coagulase-negative Staphylococcus species

co·ag·u·lase-neg·a·tive Staph·y·lo·coc·cus spe·cies

(kō-ag'yū-lās neg'ă-tiv staf'i-lō-kok'ŭs spē'shēz)
A group of bacterial species that includes a group of those present as normal flora of human skin, respiratory, and mucous membrane surfaces; prominent cause of nosocomial infections, especially in patients with implanted intravenous access devices; some strains form abscesses and cause diverse pathologic processes, such as sinusitis, wound infections, and osteomyelitis.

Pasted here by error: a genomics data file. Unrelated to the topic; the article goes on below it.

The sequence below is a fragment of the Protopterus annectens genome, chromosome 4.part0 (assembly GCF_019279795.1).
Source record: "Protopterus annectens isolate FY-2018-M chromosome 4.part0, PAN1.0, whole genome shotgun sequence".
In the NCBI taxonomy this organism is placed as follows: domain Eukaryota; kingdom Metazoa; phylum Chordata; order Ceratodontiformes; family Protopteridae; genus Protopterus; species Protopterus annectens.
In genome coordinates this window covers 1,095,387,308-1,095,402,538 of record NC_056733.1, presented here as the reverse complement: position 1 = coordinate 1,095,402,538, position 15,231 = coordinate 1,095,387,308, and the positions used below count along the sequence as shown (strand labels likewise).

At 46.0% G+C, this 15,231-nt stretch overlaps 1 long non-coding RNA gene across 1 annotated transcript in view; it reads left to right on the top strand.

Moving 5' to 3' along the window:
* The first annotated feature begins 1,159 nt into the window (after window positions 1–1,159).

References in periodicals archive ?
Staphylococcus chromogenes, a coagulase-negative Staphylococcus species that can clot plasma.
Invited review: effect, persistence, and virulence of coagulase-negative Staphylococcus species associated with ruminant udder health.
All Staphylococcus aureus and coagulase-negative Staphylococcus species isolates were uniformly susceptible to vancomycin.
Thirty-five percent (7/20) of the hamstring graft infections were due to coagulase-negative Staphylococcus species. A recent study of 60 patients undergoing hamstring autograft ACL had a portion of their excess tendon sent for culture, which demonstrated a 16.7% positive culture growth, despite the absence of any clinical infections.
De Visscher et al., "Differences between coagulase-negative Staphylococcus species in persistence and in effect on somatic cell count and milk yield in dairy goats," Journal of Dairy Science, vol.